By now you will have worked out that I  have a passion for rabbits. I worry so much for these beautiful creatures as they are often bought on a whim, for children who are not mature enough to be responsible for their fairly intenive care and  are then left alone to rot in a hutch which is often too small and so causes the rabbit pain.

Many people  wrongly think that rabbits eat carrots and live alone in a hutch. That is like saying a human  will eat chocolate and never leave their bedroom. While we might like the idea to a point it would be an unfulfilling way of life that would cause us mental anguish and physical pain.

My aim is to help educate rabbit owners and share information with them so that as caring rabbit owners we can do the best for our long earred friends. No one can ever know everything there is to know.

Rabbits are not rodents they are Lagomorphs.

Lagomorphs differ from rodents in that:

  • they have four incisors in the upper jaw (not two, as in the Rodentia);
  • they are almost wholly herbivorous (unlike rodents, many of which will eat both meat and vegetation);

However, they resemble rodents in that their teeth grow throughout their life, thus necessitating constant chewing to keep them from growing too long.

That is one reason why the correct diet is vital to the health of your rabbits.

Another very important reason for feeding the correct diet is because the rabbit digestive system is delicate.


All animals including your rabbits, need clean fresh water at all times.

A good quality hay needs to be available at all times, Timothy hay, meadow hay and there are other hays with meadow flowers or calendula included.

In short WATER  and HAY are vital.

Grass and hay are what rabbits should be eating as this will help to maintain health teeth and a healthy digestive system.

Other tasty things may be added to the rabbits diet. When you prepare your meals you can share the veg with your bunnies so there is no need to go out buying different food especially for your rabbits just share your veg, uncooked for bunnies of course.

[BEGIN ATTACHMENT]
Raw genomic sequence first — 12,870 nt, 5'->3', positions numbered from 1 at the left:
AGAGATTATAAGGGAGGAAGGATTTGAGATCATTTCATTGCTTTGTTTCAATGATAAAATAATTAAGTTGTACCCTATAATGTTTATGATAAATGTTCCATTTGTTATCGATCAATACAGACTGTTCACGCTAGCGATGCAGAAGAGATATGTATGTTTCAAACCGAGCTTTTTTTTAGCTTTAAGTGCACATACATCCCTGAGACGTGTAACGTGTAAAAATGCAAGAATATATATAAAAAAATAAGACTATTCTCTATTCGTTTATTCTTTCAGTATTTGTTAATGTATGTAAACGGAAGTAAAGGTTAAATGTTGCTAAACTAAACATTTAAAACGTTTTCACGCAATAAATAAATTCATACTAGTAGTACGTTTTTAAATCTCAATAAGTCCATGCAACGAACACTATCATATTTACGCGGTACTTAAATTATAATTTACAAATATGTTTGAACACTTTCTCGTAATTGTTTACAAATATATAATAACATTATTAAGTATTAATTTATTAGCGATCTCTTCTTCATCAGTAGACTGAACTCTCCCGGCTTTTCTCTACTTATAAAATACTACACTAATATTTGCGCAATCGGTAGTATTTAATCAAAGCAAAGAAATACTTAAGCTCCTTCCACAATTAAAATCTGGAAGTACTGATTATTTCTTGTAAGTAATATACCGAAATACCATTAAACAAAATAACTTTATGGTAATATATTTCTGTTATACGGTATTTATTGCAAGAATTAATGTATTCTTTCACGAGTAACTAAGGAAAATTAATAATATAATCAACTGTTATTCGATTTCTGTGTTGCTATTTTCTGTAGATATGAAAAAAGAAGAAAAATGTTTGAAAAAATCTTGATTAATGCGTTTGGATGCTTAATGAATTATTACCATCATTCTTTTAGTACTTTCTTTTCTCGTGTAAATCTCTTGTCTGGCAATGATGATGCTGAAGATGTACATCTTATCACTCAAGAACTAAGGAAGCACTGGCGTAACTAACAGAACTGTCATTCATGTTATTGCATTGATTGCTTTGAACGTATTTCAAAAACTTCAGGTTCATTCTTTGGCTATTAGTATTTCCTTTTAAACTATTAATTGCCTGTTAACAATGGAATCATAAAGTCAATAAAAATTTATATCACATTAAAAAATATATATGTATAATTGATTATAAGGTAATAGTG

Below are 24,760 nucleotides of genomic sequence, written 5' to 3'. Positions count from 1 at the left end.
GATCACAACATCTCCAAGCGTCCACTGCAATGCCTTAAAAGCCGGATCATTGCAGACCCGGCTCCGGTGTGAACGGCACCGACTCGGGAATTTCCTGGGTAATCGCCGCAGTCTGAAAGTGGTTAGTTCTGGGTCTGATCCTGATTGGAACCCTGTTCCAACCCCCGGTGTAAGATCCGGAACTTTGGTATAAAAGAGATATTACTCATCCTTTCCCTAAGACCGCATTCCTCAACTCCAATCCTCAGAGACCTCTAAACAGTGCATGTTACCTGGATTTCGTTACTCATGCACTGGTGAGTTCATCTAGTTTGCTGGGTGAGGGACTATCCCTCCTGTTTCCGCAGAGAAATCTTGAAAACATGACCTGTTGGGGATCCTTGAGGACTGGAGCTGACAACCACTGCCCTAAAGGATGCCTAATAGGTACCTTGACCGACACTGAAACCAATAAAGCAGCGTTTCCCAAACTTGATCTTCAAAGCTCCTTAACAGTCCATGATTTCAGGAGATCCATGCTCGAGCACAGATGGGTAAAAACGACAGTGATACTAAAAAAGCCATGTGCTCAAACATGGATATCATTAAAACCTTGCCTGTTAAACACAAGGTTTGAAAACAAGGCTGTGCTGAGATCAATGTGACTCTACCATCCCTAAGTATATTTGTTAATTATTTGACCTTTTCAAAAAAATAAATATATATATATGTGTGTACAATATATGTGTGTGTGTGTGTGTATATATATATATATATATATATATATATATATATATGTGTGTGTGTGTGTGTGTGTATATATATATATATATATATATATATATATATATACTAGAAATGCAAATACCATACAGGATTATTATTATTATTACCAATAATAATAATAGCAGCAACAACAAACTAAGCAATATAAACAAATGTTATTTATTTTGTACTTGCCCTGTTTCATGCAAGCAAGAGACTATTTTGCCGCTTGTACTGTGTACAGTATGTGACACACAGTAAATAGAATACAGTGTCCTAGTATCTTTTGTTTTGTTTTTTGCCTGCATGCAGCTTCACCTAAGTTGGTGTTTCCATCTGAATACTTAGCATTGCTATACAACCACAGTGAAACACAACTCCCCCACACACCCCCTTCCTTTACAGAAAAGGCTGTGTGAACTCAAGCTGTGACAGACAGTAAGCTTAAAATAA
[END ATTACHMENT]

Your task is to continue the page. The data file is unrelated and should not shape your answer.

Green leafy veg (not lettuce), some herbs in moderation and the green tops of carrots and only the trimmings from your carrots when you top and tail them during food preparation.

Rabbits should not be given lots of carrot. Carrots are very calorific in rabbit terms and if given lots of sweet food like carrots  or  fruit then the rabbits would not do the griding motion they need to keep their teeth shorter so would get painful dental problems and you would get expensive vet bills.

You may also feed a very small amount of commercial dry rabbit food in the form of pellets as these are hard and have balance nutrition. Avoid musli type foods as the rabbits often become selective and they will often eat the high calorie food and get fat and suffer  teeth problems because they will feel full up so will  not need to continually chew  therefore allowing teeth to grow too long.

Willow balls are a bordom breaker but are fantasic for rabbits to chew on. I stuff mine with hay and little pices of veg. Keeping your rabbits occupied helps to enrich them and keep them happy.

Fruit should be given in moderation so when you have an apple or pear just give your bunnies a slice or the core with pips removed.


Rabbits do not live in hutches they sleep in them. Humans do not spend all  of their time in one or two rooms but go out to earn their living , fetch food, play sports/do hobbies  and generally move about and enjoy interaction with each other. Your rabbits are similar. They need to be able to run around and binky about the garden or the house. This makes them feel good and keeps them fit and healthy.

Like us rabbits need good food, safety, good housing, exercise, enrichment and companionship.